The history of education in Kenya

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Elementary education

Major Row Hits Catholic Sponsored Schools
By Tervil Okoko, Panafrican News Agency, 20 January 2001. A row between the Kenya National Union of Teachers (KNUT) and the Catholic church in western Kenya. The Catholic church fired head teachers because of poor performance in the Kenya Certificate of Secondary Education examination (KCSE).
Gender Parity Still Elusive in Education
The Daily Nation, 26 February 2001. Despite major efforts to narrow the gender gap in education, wide disparities are continuing at the secondary and tertiary levels, according to the 1999 Census. Girls' participation and transition as well as performance rates lag behind those of boys, and, so does performance.
Caning Ban is Backed
The Nation (Nairobi), 21 April 2001. Unicef has supported the caning ban in schools. The Education Minister outlawed caning last week, and Kenya has heitherto been widely criticised for allowing it. The 10 issues identified by Unicef as priorities in the global movement.
Probe is Rejected By Knut
By Samuel Siringi, The Nation (Nairobi), 19 June 2001. A Government report revealed that the Kenya Certificate of Secondary Education examinations candidates had been found guilty of cheating. Kenya National Union of Teachers has launched its own investigation into the exam irregularities.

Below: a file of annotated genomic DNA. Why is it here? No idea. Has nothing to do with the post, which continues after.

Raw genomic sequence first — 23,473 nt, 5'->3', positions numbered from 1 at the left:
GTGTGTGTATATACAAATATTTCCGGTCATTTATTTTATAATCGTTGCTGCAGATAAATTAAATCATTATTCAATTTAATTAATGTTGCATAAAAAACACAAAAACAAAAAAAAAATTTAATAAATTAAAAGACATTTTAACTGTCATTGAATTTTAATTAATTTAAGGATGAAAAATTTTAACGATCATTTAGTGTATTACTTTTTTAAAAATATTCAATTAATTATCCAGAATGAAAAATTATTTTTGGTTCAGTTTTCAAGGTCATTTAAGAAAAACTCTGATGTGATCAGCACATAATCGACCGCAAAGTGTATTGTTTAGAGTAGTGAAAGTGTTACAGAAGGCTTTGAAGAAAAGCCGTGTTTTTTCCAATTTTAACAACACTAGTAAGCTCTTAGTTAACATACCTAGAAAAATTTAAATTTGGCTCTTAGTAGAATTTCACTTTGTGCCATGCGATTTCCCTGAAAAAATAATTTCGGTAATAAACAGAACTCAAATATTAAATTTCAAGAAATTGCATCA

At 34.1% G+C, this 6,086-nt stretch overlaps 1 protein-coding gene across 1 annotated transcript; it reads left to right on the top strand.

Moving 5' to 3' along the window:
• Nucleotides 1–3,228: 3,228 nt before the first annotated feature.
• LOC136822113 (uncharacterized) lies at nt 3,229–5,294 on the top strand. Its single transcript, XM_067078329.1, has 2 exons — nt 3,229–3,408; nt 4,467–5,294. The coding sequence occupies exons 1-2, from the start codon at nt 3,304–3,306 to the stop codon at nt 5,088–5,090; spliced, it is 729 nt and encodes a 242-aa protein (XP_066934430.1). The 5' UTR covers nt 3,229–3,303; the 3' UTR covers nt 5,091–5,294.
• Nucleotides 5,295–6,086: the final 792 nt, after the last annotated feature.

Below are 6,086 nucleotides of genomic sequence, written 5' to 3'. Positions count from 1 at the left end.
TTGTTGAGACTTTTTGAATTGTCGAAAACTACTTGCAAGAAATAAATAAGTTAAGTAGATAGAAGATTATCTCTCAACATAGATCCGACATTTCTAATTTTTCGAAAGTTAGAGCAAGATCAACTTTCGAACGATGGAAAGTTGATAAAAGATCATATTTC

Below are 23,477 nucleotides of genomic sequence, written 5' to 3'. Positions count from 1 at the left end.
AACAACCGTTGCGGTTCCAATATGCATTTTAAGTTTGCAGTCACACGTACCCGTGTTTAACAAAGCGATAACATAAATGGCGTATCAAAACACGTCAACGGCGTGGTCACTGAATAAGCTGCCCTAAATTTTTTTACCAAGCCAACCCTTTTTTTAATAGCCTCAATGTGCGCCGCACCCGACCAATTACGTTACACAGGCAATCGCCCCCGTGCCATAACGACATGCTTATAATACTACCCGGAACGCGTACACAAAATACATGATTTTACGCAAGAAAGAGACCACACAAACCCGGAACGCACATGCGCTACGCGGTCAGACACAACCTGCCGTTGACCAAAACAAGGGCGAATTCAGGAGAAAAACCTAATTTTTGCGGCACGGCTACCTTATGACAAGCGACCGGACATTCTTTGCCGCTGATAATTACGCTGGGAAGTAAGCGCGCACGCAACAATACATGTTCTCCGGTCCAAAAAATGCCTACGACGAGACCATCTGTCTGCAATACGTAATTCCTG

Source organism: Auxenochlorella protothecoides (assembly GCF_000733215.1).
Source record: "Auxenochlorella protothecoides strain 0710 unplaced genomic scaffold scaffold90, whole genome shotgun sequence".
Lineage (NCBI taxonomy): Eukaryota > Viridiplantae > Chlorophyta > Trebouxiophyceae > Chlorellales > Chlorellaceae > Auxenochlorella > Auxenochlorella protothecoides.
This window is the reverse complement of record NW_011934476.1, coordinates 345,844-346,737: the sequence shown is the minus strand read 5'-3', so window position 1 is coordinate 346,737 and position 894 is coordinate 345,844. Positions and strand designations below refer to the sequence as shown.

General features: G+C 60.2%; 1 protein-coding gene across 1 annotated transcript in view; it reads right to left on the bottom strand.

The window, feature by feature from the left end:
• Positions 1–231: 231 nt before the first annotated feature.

Students May Not Be Stupid
The Nation (Nairobi), Editorial, 23 July 2001. Poverty may not be the only reason for school drop outs. The main problem could lie with school curriculums and the teaching methods. The frustration and the feeling of rejection by students improperly branded as slow learners may compel them to drop out.

University and adult education

Don Blames Aids Spread At Varsities On Sex Rush
The Nation (Nairobi), Sunday 3 September 2000. A rush for new sexual relationships, called the gold rush exposes university freshmen to HIV/Aids infection. University students must learn to say no to irresponsible sexual behavior, given the heavy investment in their education by society.
Computer Studies Getting Popular With Teachers
By David Aduda, The Nation (Nairobi), 4 September 2000. Some 200 teachers completed information technology courses last week at the African Virtual University based at Kenyatta University. The course was started last year to equip teachers with skills to handle computer education in schools. Computer education is now an examinable subject at Form Four.
Initiative Set to Boost Literacy
The Daily Nation, 26 February 2001. A new bill in Parliament to streamline the operations of the Adult Education Board and ensure it expands adult literacy programs. The adult literacy programs are tottering on the brink of collapse due to the obsolete legislation, inadequate funding and shortage of teachers.
Varsities Lay Off 700 Workers
By Watoro Kamau, The Nation (Nairobi), 29 March 2001. Laid off were unionized workers such as cooks, copy typists, messengers, clerks, cleaners and groundsmen, causing work in some departments to almost grind to a halt. Part of the Public Sector Reform Programme aimed to direct university resources to core functions.